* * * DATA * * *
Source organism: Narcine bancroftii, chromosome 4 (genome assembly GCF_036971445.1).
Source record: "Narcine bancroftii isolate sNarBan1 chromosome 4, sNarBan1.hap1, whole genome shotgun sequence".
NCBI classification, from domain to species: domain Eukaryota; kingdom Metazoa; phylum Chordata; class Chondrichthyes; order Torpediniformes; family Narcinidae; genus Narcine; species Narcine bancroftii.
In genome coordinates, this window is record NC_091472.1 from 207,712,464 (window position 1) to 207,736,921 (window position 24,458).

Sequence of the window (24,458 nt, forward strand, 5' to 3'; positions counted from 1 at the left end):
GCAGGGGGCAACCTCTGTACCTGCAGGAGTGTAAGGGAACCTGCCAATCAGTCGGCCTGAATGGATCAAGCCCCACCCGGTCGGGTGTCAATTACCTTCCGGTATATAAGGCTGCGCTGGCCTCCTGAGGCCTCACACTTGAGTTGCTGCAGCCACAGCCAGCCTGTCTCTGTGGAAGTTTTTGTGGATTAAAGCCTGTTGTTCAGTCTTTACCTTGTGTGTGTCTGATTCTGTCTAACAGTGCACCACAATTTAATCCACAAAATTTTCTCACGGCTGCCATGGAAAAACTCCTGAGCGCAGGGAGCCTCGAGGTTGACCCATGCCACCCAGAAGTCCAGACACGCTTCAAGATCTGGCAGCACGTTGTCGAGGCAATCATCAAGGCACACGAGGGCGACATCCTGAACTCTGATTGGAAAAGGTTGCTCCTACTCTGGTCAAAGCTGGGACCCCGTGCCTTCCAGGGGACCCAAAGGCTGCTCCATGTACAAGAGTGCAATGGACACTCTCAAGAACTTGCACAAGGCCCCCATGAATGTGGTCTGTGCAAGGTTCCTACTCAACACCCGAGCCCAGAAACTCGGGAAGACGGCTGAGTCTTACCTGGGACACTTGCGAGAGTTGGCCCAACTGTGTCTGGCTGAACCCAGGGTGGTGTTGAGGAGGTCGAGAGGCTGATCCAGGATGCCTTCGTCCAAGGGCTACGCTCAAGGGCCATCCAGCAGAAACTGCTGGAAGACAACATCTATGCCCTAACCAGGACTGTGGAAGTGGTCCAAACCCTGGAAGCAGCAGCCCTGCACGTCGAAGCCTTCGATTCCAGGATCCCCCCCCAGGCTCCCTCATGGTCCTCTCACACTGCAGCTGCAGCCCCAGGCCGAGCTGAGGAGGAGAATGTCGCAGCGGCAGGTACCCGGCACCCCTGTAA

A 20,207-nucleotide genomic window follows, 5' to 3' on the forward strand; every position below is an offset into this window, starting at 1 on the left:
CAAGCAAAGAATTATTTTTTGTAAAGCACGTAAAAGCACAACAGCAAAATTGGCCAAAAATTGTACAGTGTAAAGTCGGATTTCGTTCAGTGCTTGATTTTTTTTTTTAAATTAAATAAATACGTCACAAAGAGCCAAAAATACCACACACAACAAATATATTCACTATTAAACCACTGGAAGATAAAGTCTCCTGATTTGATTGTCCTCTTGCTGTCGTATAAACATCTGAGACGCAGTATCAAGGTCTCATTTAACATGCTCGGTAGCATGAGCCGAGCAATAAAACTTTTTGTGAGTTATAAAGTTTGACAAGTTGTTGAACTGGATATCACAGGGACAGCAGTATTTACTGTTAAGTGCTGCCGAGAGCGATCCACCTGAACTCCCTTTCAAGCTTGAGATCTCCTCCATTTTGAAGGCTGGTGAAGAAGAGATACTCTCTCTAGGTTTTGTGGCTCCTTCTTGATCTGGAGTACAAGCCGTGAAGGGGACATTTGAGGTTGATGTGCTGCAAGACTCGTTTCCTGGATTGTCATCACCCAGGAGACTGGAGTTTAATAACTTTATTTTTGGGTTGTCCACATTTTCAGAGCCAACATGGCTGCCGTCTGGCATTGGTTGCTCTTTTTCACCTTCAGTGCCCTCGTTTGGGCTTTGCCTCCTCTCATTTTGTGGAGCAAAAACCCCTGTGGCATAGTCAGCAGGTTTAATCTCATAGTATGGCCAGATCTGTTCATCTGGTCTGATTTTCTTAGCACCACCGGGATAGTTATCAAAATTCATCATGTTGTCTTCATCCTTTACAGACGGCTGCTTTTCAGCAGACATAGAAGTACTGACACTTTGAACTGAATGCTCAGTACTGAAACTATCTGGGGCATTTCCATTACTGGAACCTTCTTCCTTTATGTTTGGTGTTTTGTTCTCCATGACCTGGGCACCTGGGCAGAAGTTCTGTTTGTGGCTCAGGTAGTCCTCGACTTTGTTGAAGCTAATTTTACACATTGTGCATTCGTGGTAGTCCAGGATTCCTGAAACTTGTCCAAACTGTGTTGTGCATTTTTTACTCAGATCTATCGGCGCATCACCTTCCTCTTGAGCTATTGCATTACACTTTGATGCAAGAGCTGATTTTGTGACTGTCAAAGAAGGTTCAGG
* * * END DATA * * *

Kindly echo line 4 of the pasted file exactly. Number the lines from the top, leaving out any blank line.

In genome coordinates, this window is record NC_091472.1 from 207,712,464 (window position 1) to 207,736,921 (window position 24,458).